Radiation levels drop at the inverse square from the source. The scans you are comparing this to are done up close, the levels measured here (at the plant’s perimeter) are hundreds of meters from the source.

    The point being that people chomping iodine pills in California are overracting, people in Tokyo are not in danger from these spikes, etc. But this does not tell us anything about people in the plant (if there are any) or about radiation of infrastructure.

    Also, there is some conflation going on in the overall discussion between radiation and radioactive stuff. These are measured spikes of radioenergy. That is not the same thing as radioactive isotopes exiting a containment facility and getting in the air … They are not unconnected sorts of things, but any reasonable discussion of these issues would include the different. If a spike (as in your graphic) is like the light coming out of a fridge when you open the door, that’s one sort of situation. If it is energy coming from a plume of radioactive material entering the air column, it has a very different meaning.

    In the end, we’ll have to wait … for the end. I’m not real sanguine on determining the significance of a major important event that is still very much underway. But, I suppose we are drawn to talk about these things. Human nature

  5. #5 Mark B
    March 16, 2011

    The radiation coming from the power plant is a *rate*, i.e., is measured in msieverts PER HOUR. How can that rate measurement be compared to a DOSE measurement of the amount of radiation received during a CT scan or during an X-Ray. This is like saying my car goes 90 mph by you car goes 120 miles, so your car is faster, even though you didn’t tell me how long it too your car to travel the 120 miles.

    In the graphic are the numbers for, e.g., the chest x-ray the radiation rates that are used by the CT scanner while the person is being scanned (typically a second or so) or is it the total dose or radiation measured in msieverts that is received during the scan?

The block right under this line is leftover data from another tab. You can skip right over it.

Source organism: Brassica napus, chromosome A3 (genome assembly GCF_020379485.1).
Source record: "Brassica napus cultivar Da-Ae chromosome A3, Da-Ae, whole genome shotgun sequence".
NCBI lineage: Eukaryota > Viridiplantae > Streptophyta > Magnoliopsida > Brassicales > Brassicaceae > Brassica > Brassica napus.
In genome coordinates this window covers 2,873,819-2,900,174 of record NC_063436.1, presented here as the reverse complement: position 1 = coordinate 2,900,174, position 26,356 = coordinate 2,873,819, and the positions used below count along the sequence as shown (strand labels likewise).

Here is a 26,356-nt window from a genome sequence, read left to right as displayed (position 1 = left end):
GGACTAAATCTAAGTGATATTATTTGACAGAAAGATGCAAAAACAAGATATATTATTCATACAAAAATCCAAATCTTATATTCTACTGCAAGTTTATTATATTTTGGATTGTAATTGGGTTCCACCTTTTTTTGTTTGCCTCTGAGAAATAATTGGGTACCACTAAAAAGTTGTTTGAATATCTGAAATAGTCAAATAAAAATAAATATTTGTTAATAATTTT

6. #6 Jeff
    March 16, 2011

    Thank you, Greg, for your insightful and thoughtful comment. I appreciate it.

  7. #7 Karen Wickman
    March 16, 2011

    Do you actually believe TEPCO’s radiation readings, or the government’s radiaton readings? Think for a moment about what we know: plants with spent fuel rods exposed after hydrogen explosions, fires nearby, cracks in at least one containment vessel and damage to other containment vessels, cooling pools for the active fuel rods going dry, cooling pools for the spent fuel rods going dry, and MOX fuel being used in at least one reactor! I don’t trust the honest reporting of this situation, or the levels from TEPCO or the Japanese government. We need facts!

  8. #8 Jeff
    March 16, 2011

    Good point! My take on the NYT graphic is that the whole body scan value is just that – a value, and not a rate. Therefore, if I am correct, the hourly rate would many times greater, for a proper “apples to apples” comparison to the radiation rates released from the power plants. Please correct me, readers, if this interpretation is off base, as it is not my graphic.

  9. #9 Jesse
    March 16, 2011

    Anther thing to note is that background radiation levels don’t really tell you much about health risk. If I zap myself with X mSv from gamma rays that’s a whole different animal than a microgram of plutonium that I inhaled.

    You could conceivably have low measured radiation (in Sv) that could be called less than some background sources. But if you get the strontium in your body radiating away for several years, you get cancer.

    Alpha particles aren’t going to do much — unless they get inside you (your skin blocks them reasonably well). Gamma rays will kill in short order (with a high enough exposure) but they can be stopped by getting further away (inverse square law) or putting a crapload of something solid between yourself and the source. Neutrons can be blocked, but you need certain materials and the damage they do to a given organ is different. And on and on… and it all falls under the catch-all of “radiation”

    And dose rates matter. A few millisieverts isn’t a big deal. Getting them all day every day is a bigger problem.

  10. #10 Andrew Foland
    March 16, 2011

    Mark B is correct. If you want to compare, you need to compare to “CT scans per hour”.

  11. #11 Tony P
    March 16, 2011

    Actually radiation drop off just like RF does, at the square of the distance.

  12. #12 Whomever1
    March 16, 2011

    So, I looked up “Sodium Iodide Detector” and learned it is a scintillator which measures flashes of light on a crystal of sodium iodide, as it is exposed to radiation. Is this device actually unusually sensitive to radioactive iodide in the thyroid gland, as opposed to any other source of radiation?